We slowly push our carts over the terrain and manoeuvre through the Isoboxes. It starts to sink in that in these boxes, no bigger than a shipping container, families live with up to five kids. The carts we are pushing are filled with food. Each morning food is handed out to these families living here. Every family is handed a banana per family member, two loaves of bread, fresh vegetables and a few cheese spreads. Pregnant women or women who are breastfeeding are handed an extra 10 almonds.
Each year we organise a company outing where we focus on team building and development. In 2018 we did not focus on our own development but we turned our attention to the refugee crisis in Lesbos. Imagine packing all your belongings and leaving your home country in order to be stranded in a place that you cannot leave. Thousands of refugees in Lesbos are waiting until they are allowed to continue their journey. They have no access to basic care, something that we take for granted back home. There is also not a lot to participate in, this is why processing traumas takes a lot longer. Making yourself look good, refreshing yourself and having contact with others helps refugees feel human again. A feeling that a lot of refugees have lost coming here. This is why Maak, in collaboration with Barber Society and Wiewathaar, has decided to offer Because We Carry in Lesbos our help and skills to make a difference for the refugees and de organisation that helps them.
After weeks of preparation we arrived in Lesbos. It was time for us to start. One part of the team started sanding down two shipping containers and the other part of the team picked up paint and other necessities. In three days time, we sanded and painted the containers twice. Residents who were painters in their daily lives showed us how. This turned it into a real team effort. In the end, the goal was to start up a beauty salon and a barbershop with the help of experts from the beauty industry. We installed the electricity, provided the entire furnishing and let experts teach courses to help train residents and offer them a fresh start. A huge undertaking but it is great to see what a lovely team we have. Everyone is filled with enthusiasm and really wants to create something special.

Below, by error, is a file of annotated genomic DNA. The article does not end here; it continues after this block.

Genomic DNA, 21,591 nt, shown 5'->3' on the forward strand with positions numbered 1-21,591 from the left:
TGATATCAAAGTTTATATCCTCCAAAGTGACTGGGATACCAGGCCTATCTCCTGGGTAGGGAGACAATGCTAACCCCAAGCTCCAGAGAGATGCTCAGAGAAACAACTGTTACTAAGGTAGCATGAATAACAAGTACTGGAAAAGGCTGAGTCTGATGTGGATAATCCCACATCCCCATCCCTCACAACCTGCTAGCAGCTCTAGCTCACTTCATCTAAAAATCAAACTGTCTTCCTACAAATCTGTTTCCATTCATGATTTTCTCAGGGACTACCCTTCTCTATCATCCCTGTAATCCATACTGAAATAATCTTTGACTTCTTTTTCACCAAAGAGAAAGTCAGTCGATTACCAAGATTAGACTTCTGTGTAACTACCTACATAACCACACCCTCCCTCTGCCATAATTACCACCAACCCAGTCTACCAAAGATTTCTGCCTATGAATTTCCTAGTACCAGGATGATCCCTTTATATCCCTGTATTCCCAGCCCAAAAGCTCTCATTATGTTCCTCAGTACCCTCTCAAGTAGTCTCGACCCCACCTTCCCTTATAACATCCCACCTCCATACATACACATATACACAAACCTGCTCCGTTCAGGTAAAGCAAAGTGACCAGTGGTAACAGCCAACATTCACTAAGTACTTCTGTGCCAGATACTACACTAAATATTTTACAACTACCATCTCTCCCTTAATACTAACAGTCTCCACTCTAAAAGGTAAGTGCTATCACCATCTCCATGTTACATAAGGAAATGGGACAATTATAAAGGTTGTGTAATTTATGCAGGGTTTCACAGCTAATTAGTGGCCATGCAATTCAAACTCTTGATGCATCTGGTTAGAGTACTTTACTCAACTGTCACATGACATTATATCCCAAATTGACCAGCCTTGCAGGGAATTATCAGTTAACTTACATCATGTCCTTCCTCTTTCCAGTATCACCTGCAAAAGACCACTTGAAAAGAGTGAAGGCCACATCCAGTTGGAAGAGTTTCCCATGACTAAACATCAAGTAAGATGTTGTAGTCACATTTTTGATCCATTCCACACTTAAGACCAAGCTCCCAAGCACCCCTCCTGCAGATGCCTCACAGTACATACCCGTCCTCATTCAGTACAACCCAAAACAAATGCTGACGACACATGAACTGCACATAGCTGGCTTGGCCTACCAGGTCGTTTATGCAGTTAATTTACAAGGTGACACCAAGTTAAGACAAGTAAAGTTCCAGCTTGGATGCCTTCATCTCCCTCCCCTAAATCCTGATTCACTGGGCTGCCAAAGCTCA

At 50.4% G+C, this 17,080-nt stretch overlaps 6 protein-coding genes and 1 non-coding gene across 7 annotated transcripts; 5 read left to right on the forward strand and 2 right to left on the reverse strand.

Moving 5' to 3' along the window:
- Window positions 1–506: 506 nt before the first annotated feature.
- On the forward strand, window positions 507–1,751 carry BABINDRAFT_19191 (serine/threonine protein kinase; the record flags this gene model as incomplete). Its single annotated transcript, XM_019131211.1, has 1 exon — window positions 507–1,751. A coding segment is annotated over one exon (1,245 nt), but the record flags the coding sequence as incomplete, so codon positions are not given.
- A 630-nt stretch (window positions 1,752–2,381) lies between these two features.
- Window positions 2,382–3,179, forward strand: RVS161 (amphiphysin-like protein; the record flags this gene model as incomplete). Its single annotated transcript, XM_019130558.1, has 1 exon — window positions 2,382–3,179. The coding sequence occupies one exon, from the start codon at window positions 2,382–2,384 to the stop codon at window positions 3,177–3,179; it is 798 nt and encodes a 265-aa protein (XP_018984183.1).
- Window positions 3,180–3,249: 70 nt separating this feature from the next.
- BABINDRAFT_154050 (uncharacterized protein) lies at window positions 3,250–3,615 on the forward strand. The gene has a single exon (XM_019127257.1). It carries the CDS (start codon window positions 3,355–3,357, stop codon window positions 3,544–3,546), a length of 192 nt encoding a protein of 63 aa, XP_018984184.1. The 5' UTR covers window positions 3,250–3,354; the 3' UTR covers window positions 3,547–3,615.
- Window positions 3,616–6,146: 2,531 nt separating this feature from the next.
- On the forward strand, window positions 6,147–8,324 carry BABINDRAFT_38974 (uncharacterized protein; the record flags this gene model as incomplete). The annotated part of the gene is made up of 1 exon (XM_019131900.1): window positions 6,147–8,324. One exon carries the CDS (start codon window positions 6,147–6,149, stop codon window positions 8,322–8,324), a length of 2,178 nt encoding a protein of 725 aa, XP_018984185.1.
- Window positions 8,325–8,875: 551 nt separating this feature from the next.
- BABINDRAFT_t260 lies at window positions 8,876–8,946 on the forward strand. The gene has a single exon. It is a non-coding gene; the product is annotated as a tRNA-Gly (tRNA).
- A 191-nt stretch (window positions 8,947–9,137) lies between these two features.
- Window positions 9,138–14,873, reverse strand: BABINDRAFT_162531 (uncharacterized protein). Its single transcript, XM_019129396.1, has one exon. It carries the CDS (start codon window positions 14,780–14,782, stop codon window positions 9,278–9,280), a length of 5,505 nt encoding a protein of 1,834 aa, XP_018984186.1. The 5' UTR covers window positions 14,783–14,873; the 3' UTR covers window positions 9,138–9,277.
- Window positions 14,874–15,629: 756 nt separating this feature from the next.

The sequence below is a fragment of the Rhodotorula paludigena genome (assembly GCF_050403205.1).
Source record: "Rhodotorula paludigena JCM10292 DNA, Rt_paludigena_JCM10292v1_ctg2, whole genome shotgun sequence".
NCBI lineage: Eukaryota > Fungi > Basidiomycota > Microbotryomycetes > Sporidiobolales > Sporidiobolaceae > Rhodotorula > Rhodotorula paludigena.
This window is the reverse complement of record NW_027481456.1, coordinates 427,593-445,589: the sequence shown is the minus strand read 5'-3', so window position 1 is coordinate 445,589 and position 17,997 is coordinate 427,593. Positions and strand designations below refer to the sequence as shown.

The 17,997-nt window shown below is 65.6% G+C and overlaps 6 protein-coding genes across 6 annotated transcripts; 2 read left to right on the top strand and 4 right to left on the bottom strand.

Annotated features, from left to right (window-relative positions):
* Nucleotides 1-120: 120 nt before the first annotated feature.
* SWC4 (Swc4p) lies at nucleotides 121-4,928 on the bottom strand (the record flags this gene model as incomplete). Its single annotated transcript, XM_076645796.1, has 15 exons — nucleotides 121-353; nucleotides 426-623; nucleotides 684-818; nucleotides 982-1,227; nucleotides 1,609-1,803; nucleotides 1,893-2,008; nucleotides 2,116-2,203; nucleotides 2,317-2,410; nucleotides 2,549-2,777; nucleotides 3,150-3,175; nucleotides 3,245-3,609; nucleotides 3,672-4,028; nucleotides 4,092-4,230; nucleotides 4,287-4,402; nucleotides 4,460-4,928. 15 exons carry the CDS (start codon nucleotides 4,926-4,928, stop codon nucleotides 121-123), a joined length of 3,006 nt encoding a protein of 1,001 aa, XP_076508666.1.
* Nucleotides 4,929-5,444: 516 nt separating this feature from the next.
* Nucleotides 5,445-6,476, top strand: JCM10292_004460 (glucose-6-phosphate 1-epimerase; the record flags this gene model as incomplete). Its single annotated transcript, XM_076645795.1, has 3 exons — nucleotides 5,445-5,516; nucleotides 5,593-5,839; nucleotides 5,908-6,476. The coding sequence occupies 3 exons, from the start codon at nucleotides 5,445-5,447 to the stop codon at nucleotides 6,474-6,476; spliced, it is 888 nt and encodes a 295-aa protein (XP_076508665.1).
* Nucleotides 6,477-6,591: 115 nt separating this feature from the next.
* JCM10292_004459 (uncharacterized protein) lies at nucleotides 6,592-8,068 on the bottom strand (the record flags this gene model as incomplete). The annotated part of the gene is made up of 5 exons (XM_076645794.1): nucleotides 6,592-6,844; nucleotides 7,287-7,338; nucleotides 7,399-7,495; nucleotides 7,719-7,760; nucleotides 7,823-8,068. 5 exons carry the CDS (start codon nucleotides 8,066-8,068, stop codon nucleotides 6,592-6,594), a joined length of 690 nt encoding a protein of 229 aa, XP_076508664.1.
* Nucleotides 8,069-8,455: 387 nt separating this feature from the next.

When we head back in the evening you notice that everyone is starting to unload. You experience so many different emotions, this is not something you experience in your daily life. We laugh and talk a lot, we have a drink together which makes us laugh even more because after a hard day’s work one drink can do a lot for you. Everyone was exhausted in the evenings and went to bed early so we could give it our all the next day.
‘’Of course we know why these children are stuck here and what is going on in the world, but they do not realise that because they are too young.’’ Esther, project manager at Maak, says: ’’I saw a group of grown men in tears because they were so grateful with the barbershop, it was beautiful to see”. The Clowns without borders have made the biggest impression on Jacqueline: ‘’All the children were called together and had to sit in a circle. A shy boy stands up and walks towards the centre of the circle. ‘My name is Mustafa’, says the boy. All the children started cheering and chanting ‘Hey Mustafa’. The boy was glowing of joy. It does not matter what country you are from, what language you speak or what horrible experiences you went through. For a moment, the children forget everything around them and are having so much fun’’.
‘’The moment a little girl tried to explain the sound of airstrikes with her hands and that that was the reason she had to leave touched me deeply.’’
On Kara Tepe life is relatively good, due to the constant refugee aid. However, on Moria there is a totally different situation. Each week more people arrive than leave the island. This is situation that touched us deeply. In moments like these, you realise how lucky we are to be living the life that we are living. We at Maak are very lucky to have such a loving team filled with people who are not afraid to show their emotions or to work hard towards such a wonderful goal. Justin says: ‘’It’s wonderful to see that in three days-time we could really have an impact on lives of these people. These people have been given a new starting point in life. Something we are really proud of!”.